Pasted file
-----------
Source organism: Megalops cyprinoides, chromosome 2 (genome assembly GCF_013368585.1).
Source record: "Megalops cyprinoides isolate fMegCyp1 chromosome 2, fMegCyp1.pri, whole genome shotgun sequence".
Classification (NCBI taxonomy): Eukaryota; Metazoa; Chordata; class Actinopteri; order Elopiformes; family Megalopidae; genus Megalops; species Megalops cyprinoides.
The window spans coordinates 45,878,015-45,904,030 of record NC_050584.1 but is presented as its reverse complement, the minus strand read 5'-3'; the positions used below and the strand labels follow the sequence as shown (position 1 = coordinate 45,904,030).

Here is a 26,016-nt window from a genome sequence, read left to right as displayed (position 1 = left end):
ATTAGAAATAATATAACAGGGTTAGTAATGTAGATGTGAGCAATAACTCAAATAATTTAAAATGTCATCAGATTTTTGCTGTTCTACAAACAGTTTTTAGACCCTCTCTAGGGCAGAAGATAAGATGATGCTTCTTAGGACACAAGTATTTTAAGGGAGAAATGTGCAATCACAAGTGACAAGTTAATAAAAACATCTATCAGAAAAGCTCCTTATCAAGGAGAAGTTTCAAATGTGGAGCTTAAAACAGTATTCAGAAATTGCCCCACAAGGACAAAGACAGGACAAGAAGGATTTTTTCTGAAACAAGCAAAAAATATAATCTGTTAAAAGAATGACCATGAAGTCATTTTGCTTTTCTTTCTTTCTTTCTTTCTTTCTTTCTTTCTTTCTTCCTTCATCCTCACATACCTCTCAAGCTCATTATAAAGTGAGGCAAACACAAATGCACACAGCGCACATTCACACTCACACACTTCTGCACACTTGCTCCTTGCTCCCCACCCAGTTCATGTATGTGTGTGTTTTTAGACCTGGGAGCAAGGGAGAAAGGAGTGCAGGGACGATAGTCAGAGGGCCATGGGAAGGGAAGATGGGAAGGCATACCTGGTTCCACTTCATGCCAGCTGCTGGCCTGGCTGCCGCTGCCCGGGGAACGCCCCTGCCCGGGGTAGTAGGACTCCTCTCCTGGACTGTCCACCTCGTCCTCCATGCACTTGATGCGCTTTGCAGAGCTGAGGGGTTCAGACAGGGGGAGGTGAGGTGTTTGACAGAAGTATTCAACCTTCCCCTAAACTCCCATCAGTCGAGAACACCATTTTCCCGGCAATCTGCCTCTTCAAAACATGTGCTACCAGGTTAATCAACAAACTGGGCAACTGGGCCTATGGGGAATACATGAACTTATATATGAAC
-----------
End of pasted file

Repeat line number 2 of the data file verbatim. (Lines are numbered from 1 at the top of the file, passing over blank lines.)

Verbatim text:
Source record: "Megalops cyprinoides isolate fMegCyp1 chromosome 2, fMegCyp1.pri, whole genome shotgun sequence".